Home Index Web Stuff Copyright Links Me Archive


Thats enough introduction - on with the plants!
To navigate this site, use the links above, or the detailed links at the bottom of this page.

... out in the garden.

23rd November 2008

Hedychium stenopetalum .
One of the very largest of the species of Hedychium, I have heard that it will reach 12ft. For me, it reaches the top of the greenhouse , which is 8ft and quite sufficient. I have a number of different clones that have come from assorted sources - this one came from Kobakoba but was originally from Nature Products, where it was identified as H.forrestii.
For the first time this year, all of them are producing flower buds, so with luck I will be able to compare them. Fingers crossed because the cold weather has blown down from the north today. Cold winds from the arctic have made the garden chilly, I had cold feet working in the greenhouse this afternoon, and it is the sort of weather that will finish the Hedychium flowering season if it lasts for long.

23rd November 2008

Nerine 'Amy Doncaster' .
The Nerine have been good this year, lots of screaming colour. They are more or less on their last legs now, and I thought it was all over, but suddenly 'Amy Doncaster' has produced a flower spike. Supposed to be a N.sarniensis hybrid but a surprisingly subtle colour, if that is the word for it!

23rd November 2008

Ranunculus ficaria 'Dark Mottled Leaves' .
This time of year gets really confused. Autumn flowers are still putting on a strong display but the leaves have been ripped from the trees and are still crispy enough to blow around the place and make deep piles up against the walls. Meantime, spring is clearly in preparation and one or two early risers have appeared to check out the lie of the land.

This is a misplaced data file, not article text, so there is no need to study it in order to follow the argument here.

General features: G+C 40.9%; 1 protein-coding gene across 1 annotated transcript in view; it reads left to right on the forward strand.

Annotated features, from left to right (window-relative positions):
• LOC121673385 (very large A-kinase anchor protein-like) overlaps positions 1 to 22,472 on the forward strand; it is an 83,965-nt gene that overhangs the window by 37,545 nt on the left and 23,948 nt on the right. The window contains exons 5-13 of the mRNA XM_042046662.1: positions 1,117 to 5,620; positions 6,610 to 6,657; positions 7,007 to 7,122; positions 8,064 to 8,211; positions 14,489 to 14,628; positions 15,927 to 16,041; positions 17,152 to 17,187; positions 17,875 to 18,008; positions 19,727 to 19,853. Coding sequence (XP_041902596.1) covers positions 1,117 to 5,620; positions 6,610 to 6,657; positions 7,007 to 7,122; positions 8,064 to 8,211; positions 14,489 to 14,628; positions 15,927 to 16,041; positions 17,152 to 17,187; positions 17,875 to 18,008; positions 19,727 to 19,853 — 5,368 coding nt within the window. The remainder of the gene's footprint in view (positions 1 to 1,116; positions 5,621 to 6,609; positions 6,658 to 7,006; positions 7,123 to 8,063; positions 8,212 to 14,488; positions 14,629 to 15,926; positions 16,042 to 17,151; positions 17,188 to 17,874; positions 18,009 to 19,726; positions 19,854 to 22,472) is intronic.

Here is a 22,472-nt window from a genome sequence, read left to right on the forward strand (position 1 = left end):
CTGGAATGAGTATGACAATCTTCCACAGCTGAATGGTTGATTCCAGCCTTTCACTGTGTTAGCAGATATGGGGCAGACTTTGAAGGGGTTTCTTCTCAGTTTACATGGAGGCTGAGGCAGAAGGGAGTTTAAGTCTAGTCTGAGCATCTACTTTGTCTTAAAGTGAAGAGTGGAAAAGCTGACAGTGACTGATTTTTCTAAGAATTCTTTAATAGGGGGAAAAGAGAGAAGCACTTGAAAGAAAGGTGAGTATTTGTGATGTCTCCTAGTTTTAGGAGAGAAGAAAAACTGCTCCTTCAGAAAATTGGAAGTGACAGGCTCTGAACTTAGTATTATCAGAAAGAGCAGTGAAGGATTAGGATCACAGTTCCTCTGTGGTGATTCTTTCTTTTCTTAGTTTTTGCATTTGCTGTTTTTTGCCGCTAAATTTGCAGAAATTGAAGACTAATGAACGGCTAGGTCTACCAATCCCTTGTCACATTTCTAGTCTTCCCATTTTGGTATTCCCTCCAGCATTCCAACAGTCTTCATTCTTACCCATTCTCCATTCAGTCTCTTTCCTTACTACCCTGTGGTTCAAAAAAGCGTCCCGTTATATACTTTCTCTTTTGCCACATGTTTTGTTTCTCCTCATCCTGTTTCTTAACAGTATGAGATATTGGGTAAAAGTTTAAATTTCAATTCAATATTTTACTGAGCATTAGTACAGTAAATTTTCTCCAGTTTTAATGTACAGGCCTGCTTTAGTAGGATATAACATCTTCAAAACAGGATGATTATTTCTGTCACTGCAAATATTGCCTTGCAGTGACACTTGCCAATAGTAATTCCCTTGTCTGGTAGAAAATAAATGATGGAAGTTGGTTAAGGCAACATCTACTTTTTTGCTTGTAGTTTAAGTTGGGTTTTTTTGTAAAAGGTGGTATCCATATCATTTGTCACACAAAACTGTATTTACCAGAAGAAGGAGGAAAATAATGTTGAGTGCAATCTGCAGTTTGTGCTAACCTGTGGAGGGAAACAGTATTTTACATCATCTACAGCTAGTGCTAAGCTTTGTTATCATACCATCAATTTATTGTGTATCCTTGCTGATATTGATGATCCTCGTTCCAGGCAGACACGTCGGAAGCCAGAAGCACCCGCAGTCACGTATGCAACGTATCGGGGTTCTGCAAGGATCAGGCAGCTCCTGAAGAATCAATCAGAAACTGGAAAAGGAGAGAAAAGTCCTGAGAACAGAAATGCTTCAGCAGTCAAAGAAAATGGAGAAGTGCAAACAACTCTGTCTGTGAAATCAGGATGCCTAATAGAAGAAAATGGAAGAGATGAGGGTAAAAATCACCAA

The Lesser Celandines have been producing leaves for about a month now in the garden, and in the greenhouse a few flowers have popped up as well. This is just a fairly ordinary plant that I picked out for it's dark mottled leaves, though it isn't of any particular note among the best of the modern cultivars. A couple of earlier flowers would have appeared here, but they were eaten by a mollusc before I could get a picture!

23rd November 2008

Schlumbergera 'Gold Charm' .
It's still November, so although shops are disreetly loading the shelves with festive superfluities they aren't yet brazen enough to use the 'C' word. In the conservatory there is no such tact to be seen. The Christmas Cacti are all well budded and the first of the flowers has opened.
'Gold Charm' prefers to be a bit warmer than I am able to arrange, and it shows it by producing a pink flush in the flowers. In a heated greenhouse they would be pure yellow but I am happy enough that it survives. I tend to buy Schlumbergera in flower, as I see them, and them try to track down a name, which is getting harder and harder as more and more new cultivars are introduced. On the plus side, many of the newer cultivars are a great improvement on some of the old-timers, more compact, less brittle, more floriferous and (if you can imagine such a thing) brighter!

Acorus Alocasia Anemone Arisaema Arum Asarum Aspidistra Begonia Bromeliads Camellia
Carnivorous Cautleya Chirita Chlorophytum Clivia Colocasia Crocosmia Dionaea Drosera Epimedium
Eucomis Fuchsia Galanthus Hedychium Helleborus Hemerocallis Hepatica Hosta Impatiens Iris
Liriope Ophiopogon Pinguicula Polygonatum Ranunculus ficaria Rhodohypoxis Rohdea Roscoea Sansevieria Sarracenia
Scilla Sempervivum Tricyrtis Tulbaghia Utricularia Viola odorata Watsonia

To find particular groups of plants I grow, click on the genus name in the table above. Click on the "Index" box at the top of the page for the full list.
I have a lot of good intentions when it comes to updating this site, and I try to keep a note about what is going on, if you are interested.
If you want to contact me, the address is infoMONKEYjohnjearrard.co.uk
When typing the address in, please replace MONKEY with the more traditional @ symbol! I apologise for the tiresome performance involved, but I am getting too much spam from automated systems as a result of having an address on the front page.